Thanks Matt and that's a really fantastic introduction to the topic. I am going to come back to a couple of those themes that you mentioned in a moment. Sam, before we do that, I would love to just bring you into the conversation. We have all been observing the focus on the Indo-Pacific region, how that's playing out in the trade strategy? Now we're hearing about new trade deals, lots of examples of investment. I would love for you to bring that to life for us in terms of the activities you are seeing across the region, and why you're so passionate about the opportunity it presents for the UK, if I may?

Sam:

Thanks Emily, it's hard not to be enthusiastic and excited about the Asia Pacific region. I'd draw your listeners attention to a document published by the government in March 2021 called the integrated review. That sounds like quite a dry title, but it brings to life the UK’s ambitions for how global Britain will lead and engage with the world in this really competitive era that we find ourselves in. Part of that is about how the UK will deepen our engagement with the Indo Pacific region.

Just to explain, Indo Pacific includes the Asia Pacific region which I am responsible for as well as India and China, some of the really fast growing and dynamic economies of the world. Indeed, the Indo Pacific is home to half the world's population, and some 40% of global GDP. Now below those really headline statistics, you've got some of the fastest growing economies of the world such as Indonesia, and Vietnam, as well as some of the more established players in Asia that we all know about of Japan, and Korea, and Australia and New Zealand. It really is a diverse and dynamic region. The UK already trades really strongly with this region. We send 17.5% of our global trade goes to the Indo Pacific region. We attract about 10% of our foreign direct investment coming back into the UK. We've got really strong links, but as part of the government's independent trade strategy, which Matt just referenced there, we've really been deepening our trade deals. We've got a range of free trade agreements already in place. We just secured an agreement in principle in June 2021 for the Australia-UK FTA. We will probably come on to something called CPTPP. If you've never heard of that before, you want me to explain more, it needs a bit of unpacking because it's certainly a mouthful, but that's a really exciting mega trade deal with a number of different countries from Asia Pacific and indeed the Americas involved with that particular deal. It's an exciting time. It's a busy time. We are really deepening our engagement through these free trade agreements. Of course, its companies, and many of your listeners that are bringing this world to life by exploring the opportunities of selling, engaging, partnering, and attracting investment from this part of the world.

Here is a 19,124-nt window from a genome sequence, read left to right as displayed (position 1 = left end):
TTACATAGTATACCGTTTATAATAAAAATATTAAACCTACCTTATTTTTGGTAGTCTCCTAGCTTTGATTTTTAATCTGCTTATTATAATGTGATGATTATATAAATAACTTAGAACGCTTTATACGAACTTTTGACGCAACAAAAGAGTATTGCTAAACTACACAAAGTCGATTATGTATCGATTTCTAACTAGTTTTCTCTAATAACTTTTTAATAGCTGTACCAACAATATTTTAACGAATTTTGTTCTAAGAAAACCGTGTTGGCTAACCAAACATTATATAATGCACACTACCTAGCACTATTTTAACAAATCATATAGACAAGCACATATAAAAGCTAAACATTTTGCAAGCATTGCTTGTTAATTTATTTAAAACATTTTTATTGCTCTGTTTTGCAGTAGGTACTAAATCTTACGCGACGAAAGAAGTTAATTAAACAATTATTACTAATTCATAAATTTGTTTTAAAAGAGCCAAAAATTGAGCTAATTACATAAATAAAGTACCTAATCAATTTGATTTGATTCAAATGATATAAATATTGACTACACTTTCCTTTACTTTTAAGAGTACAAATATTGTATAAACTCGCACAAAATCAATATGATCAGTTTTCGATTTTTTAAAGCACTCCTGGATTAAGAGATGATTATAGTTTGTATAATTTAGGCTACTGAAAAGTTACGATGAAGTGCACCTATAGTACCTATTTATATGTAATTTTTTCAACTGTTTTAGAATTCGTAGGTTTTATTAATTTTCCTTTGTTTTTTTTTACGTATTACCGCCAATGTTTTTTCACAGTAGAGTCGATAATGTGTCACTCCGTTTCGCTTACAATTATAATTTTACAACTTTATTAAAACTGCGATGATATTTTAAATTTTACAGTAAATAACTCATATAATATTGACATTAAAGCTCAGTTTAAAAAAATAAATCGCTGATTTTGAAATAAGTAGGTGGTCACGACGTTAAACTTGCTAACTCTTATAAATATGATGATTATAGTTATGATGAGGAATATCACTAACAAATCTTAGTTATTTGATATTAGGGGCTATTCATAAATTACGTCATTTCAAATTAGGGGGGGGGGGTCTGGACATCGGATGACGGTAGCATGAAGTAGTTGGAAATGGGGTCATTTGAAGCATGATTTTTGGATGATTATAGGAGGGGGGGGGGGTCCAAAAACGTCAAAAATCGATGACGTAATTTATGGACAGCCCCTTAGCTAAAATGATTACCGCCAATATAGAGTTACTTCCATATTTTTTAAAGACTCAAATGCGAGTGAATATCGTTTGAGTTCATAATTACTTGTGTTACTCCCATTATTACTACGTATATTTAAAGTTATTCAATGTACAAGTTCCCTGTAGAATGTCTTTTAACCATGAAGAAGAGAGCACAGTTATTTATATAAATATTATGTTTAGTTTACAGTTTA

Emily:

Thanks Sam for that introduction, I can hear your energy and passion for the region coming through as you describe all of that. Clearly quite a lot of activity going on. This is not a single trade deal or it's not a single stream of activities, there is a complex strategy in play there. I am glad you mentioned CPTPP, and I get the benefit of being able to say what that stands for listeners, who maybe aren't familiar with it, the comprehensive and progressive agreement for Trans-Pacific partnership, if I've got that right, Maybe, we would dig into that one in a bit more detail in a future episode. I would like your perspective, Sam, on one of the things that Matt said in his introduction about a UK narrative and what we stand for. Based as you are in the region, how do businesses and governments in that region see the UK as we emerge from Brexit and pandemic at the moment?

Sam:

Thanks Emily, that's a really hard question because as I explained the region is home to such a diversity of economies, cultures, languages, it really is a fascinating and rich melting pot, but it's certainly a region. I've talked for the Asia Pacific, especially now, where there is a real fulcrum or apex of progressive trade policy, and it was the Southeast Asia region on the ASEAN recently signed one mega trade deal called the Regional Comprehensive Economic Partnership (RCEP), with a number of partners in that part of the world. It was through this region, the Asia Pacific is home to 7 out of the 11 countries that are members of that mega trade deal that you just referenced as CPTPP. It really is a region of energy and diversity, and it's a progressive trade region. That's why the UK is a natural partner, and that's where I would say a lot of the perceptions of the UK come from in terms of our really energetic and ambitious trade agenda. We've got some agreements in place now with 67 nations with free trade deals agreed and in place. It's been a really rapid period of time since the UK has been charting these FTAs around the world. There's a lot of appreciation, and perhaps we've exceeded expectations of the amount that's being done in a very short period of time. The COVID situation has to be brought into this particular topic, Emily, it's been difficult globally, it's been a health pandemic, and it's also been an economic pandemic, As a result of that a lot of the perceptions are being formed around respective responses to COVID. A lot of eyes on the government's support package that were put in place to tackle the economic impact of COVID, as well as a lot of appreciation for the UK’s vaccine rollout and also science and tech has really come into focus by the fact that it was Oxford University and AstraZeneca that were pioneering one of the first vaccines for COVID-19. We're seen as we want to be seen through that prism of tech, digital, and part of the future economy.